Since N is an integer, we would need a table containing 23 samples of the sine wave. We would probably increase the size to 32 for practical reasons, and also divide it by four by using the symmetry arguments described above. So, if we have 8 equally spaced samples of the first quadrant of a sine wave, we can use interpolation to find the exact value of the sine wave to with in 1%. That's not bad!

4. Trigonometric Identity 1

Suppose you need a consecutive sequence of evenly spaced sine values like:

sin(1), sin(1.1), sin(1.2), ..., sin(9.9)

Furthermore, suppose you don't feel like creating a table to store them. Consider the trigonometric identities:

sin(a+b) = sin(a)cos(b) + cos(a)sin(b)

cos(a+b) = cos(a)cos(b) - sin(a)sin(b)

We can define the starting angle as a and the step in angles as b, and precompute the following:

s1 = sin(a); c1 = cos(a);
sd = sin(b); cd = cos(b);

For the first iteration, we have

sin(a+b) = s1 * cd + c1 * sd;
cos(a+b) = c1 * cd - s1 * sd;

Now, let s1 = sin(a+b) and c1 = cos(a+b).

For the second iteration:

sin(a+2*b) = sin((a+b) + b) = sin(a+b)*cd + cos(a+b)*sd = s1 * sd + c1 * sd;
cos(a+2*b) = cos((a+b) + b) = cos(a+b)*cd + sin(a+b)*sd = c1 * cd - s1 * sd;

Again, let s1 = sin(a+2*b) and c1 = cos(a+2*b). The third and successive steps are similar. These steps can be collected into a simple program:

s1 = sin(a); c1 = cos(a);
sd = sin(b); cd = cos(b);
for(i=0;i<N;i++) {
  temp = s1 * cd + c1 * sd;
  c1 = c1 * cd - s1 * sd;
  s1 = temp;

Each iteration requires four multiplications and two additions. While this is a substantial savings in terms of computing sines from scratch, the method shown below can optimize this approach one step further and cut the computation in half.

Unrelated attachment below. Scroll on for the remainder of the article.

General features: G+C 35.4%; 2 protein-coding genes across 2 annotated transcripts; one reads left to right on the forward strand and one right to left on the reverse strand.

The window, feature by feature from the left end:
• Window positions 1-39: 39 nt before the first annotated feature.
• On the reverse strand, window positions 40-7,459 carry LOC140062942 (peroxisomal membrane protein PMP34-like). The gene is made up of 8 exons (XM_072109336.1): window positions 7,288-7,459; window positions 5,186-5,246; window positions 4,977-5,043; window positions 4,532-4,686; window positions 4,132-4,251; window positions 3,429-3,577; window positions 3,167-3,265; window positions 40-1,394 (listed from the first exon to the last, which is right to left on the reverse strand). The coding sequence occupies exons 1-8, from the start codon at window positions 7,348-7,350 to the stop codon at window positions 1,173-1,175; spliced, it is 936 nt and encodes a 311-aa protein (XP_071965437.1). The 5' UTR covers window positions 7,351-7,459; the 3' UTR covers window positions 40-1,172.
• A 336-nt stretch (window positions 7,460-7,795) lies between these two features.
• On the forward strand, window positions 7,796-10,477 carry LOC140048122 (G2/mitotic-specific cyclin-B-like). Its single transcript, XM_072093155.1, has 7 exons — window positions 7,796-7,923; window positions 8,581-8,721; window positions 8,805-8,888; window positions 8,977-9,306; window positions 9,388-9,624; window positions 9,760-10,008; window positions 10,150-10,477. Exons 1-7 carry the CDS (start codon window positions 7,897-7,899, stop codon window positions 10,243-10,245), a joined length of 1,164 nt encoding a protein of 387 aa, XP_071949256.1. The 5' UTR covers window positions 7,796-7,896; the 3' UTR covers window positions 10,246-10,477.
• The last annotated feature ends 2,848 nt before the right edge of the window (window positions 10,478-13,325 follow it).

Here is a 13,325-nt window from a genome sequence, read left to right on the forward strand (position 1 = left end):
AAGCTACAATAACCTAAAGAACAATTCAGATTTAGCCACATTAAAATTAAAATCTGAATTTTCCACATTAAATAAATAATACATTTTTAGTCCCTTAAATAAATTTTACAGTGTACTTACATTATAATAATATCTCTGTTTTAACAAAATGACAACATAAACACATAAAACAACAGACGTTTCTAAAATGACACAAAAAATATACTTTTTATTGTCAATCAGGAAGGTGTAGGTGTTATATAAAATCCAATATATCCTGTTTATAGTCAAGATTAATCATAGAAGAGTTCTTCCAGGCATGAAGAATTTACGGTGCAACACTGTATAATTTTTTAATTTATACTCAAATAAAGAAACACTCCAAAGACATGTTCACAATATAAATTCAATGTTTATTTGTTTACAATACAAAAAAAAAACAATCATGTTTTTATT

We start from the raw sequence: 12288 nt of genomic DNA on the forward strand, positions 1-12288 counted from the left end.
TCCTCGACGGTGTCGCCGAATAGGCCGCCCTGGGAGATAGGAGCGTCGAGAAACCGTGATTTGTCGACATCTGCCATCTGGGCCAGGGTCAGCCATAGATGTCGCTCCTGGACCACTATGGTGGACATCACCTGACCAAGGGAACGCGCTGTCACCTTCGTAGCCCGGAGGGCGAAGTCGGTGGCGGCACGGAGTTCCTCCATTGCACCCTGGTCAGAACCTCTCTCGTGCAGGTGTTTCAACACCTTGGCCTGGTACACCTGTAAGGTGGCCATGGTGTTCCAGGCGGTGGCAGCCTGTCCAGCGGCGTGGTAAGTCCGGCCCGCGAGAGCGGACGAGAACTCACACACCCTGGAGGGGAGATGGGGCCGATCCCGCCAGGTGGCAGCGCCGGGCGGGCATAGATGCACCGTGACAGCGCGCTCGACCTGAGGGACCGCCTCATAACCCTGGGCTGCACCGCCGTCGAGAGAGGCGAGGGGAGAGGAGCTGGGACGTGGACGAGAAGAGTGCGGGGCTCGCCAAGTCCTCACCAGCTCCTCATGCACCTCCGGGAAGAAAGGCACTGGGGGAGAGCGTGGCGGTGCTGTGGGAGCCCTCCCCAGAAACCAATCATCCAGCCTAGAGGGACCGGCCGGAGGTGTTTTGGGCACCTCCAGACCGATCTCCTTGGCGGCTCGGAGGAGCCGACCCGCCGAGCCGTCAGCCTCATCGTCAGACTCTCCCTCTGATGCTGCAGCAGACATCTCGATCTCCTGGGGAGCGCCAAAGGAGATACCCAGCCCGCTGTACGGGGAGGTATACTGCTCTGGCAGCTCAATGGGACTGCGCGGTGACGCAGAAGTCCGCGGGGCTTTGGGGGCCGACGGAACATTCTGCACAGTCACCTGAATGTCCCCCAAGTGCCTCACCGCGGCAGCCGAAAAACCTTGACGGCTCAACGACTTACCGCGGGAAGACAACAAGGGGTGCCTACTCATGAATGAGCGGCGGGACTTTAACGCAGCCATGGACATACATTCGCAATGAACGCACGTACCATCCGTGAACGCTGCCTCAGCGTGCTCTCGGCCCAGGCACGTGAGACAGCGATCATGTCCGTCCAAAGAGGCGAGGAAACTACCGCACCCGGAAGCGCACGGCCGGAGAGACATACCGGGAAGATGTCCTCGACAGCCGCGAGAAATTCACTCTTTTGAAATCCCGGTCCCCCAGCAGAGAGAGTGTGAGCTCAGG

In additon, notice that we have obtained the cosine values for free (a matter of perspective; could be a burden if you don't need them). There are cases when having both the sine and cosine values is handy (e.g. to draw a circle). However, the next algorithm can produce sines only or sines and cosines more efficiently then this one.

5. Trigonometric Identity 2: Goertzel Algorithm

The previous section required both sine and cosines to generate a series of equally spaced (in frequency) sine values. However, if you only want sines (or cosines) there is a more efficient way to obtain them.

Using the nomenclature of the previous section, we can define the starting angle as a and the step in angles as b. We wish to compute:

sin(a), sin(a + b), sin(a + 2*b), sin(a + 3*b), ..., sin(a + n*b)

The goal is to recursively compute sin(a+n*b) using the two previous values in the sine series, sin(a + (n-1)*b) and sin(a + (n-2)*b):

sin(a + n*b) = x * sin(a + (n-2)*b) + y * sin(a + (n-1)*b)

Here, x and y are two constants that need to be determined. Note that the next value or the n'th value depends on the previous two values, n-2 and n-1. Re-arranging and simplifying:

sin(a + n*b) = x * sin(a + n*b - 2*b) + y * sin(a + n*b - 1*b)
sin(a + n*b) = x * [ sin(a + n*b) * cos(2*b) - cos(a + n*b) * sin(2*b)] +
               y * [ sin(a + n*b) * cos(b) - cos(a + n*b) * sin(b)]
sin(a + n*b) =  [x * cos(2*b) + y * cos(b)] * sin(a + n*b) -
                [x * sin(2*b) + y * sin(b)] * cos(a + n*b)

For this to be true for all n, we must have the two expressions in brackets satisfy:

[x * cos(2*b) + y * cos(b)] = 1

[x * sin(2*b) + y * sin(b)] = 0

which, when solved yields

x = -1

y = 2*cos(b)

Finally, substituting into the original equation we get:

sin(a + n*b) = -sin(a + (n-2)*b) + 2*cos(b) * sin(a + (n-1)*b)

The fortuitous "x=-1" reduces a multiplication to a simple subtraction. Consequently, we only have to do one multiplication and one addition (subtraction) per iteration.